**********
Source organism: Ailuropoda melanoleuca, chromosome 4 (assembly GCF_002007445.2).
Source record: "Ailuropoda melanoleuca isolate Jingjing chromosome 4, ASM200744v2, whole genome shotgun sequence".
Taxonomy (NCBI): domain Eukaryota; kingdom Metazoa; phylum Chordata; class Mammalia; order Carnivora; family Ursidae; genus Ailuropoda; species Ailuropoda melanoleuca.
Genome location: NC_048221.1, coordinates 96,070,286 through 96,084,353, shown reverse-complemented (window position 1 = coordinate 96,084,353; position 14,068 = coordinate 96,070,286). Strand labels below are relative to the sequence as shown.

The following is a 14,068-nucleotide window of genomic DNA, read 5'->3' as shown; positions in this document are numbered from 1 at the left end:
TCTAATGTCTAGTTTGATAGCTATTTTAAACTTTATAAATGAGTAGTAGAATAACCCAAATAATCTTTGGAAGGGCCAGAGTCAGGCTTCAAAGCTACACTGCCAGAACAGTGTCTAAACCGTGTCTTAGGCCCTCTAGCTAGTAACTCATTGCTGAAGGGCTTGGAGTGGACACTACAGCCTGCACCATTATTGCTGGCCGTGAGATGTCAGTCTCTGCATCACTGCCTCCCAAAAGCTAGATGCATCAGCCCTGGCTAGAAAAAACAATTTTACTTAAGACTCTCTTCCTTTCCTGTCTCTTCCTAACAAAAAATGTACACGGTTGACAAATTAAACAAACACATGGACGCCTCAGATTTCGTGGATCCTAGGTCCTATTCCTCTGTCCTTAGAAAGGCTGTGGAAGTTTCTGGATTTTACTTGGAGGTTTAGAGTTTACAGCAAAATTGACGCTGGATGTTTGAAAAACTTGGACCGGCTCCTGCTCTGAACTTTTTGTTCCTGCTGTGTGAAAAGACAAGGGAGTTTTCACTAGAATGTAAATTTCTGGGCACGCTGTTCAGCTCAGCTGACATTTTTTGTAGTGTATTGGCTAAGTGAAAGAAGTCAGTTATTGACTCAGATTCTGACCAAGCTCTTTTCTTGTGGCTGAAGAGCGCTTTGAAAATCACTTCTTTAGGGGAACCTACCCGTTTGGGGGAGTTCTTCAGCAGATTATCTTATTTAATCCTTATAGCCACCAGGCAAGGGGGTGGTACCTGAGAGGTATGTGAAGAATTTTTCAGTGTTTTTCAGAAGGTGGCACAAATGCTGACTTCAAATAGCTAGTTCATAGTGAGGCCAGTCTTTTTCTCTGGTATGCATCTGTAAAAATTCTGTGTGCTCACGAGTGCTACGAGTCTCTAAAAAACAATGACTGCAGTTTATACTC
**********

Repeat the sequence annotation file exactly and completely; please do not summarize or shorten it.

Source organism: Ailuropoda melanoleuca, chromosome 4 (assembly GCF_002007445.2).
Source record: "Ailuropoda melanoleuca isolate Jingjing chromosome 4, ASM200744v2, whole genome shotgun sequence".
Taxonomy (NCBI): domain Eukaryota; kingdom Metazoa; phylum Chordata; class Mammalia; order Carnivora; family Ursidae; genus Ailuropoda; species Ailuropoda melanoleuca.
Genome location: NC_048221.1, coordinates 96,070,286 through 96,084,353, shown reverse-complemented (window position 1 = coordinate 96,084,353; position 14,068 = coordinate 96,070,286). Strand labels below are relative to the sequence as shown.

The following is a 14,068-nucleotide window of genomic DNA, read 5'->3' as shown; positions in this document are numbered from 1 at the left end:
TCTAATGTCTAGTTTGATAGCTATTTTAAACTTTATAAATGAGTAGTAGAATAACCCAAATAATCTTTGGAAGGGCCAGAGTCAGGCTTCAAAGCTACACTGCCAGAACAGTGTCTAAACCGTGTCTTAGGCCCTCTAGCTAGTAACTCATTGCTGAAGGGCTTGGAGTGGACACTACAGCCTGCACCATTATTGCTGGCCGTGAGATGTCAGTCTCTGCATCACTGCCTCCCAAAAGCTAGATGCATCAGCCCTGGCTAGAAAAAACAATTTTACTTAAGACTCTCTTCCTTTCCTGTCTCTTCCTAACAAAAAATGTACACGGTTGACAAATTAAACAAACACATGGACGCCTCAGATTTCGTGGATCCTAGGTCCTATTCCTCTGTCCTTAGAAAGGCTGTGGAAGTTTCTGGATTTTACTTGGAGGTTTAGAGTTTACAGCAAAATTGACGCTGGATGTTTGAAAAACTTGGACCGGCTCCTGCTCTGAACTTTTTGTTCCTGCTGTGTGAAAAGACAAGGGAGTTTTCACTAGAATGTAAATTTCTGGGCACGCTGTTCAGCTCAGCTGACATTTTTTGTAGTGTATTGGCTAAGTGAAAGAAGTCAGTTATTGACTCAGATTCTGACCAAGCTCTTTTCTTGTGGCTGAAGAGCGCTTTGAAAATCACTTCTTTAGGGGAACCTACCCGTTTGGGGGAGTTCTTCAGCAGATTATCTTATTTAATCCTTATAGCCACCAGGCAAGGGGGTGGTACCTGAGAGGTATGTGAAGAATTTTTCAGTGTTTTTCAGAAGGTGGCACAAATGCTGACTTCAAATAGCTAGTTCATAGTGAGGCCAGTCTTTTTCTCTGGTATGCATCTGTAAAAATTCTGTGTGCTCACGAGTGCTACGAGTCTCTAAAAAACAATGACTGCAGTTTATACTC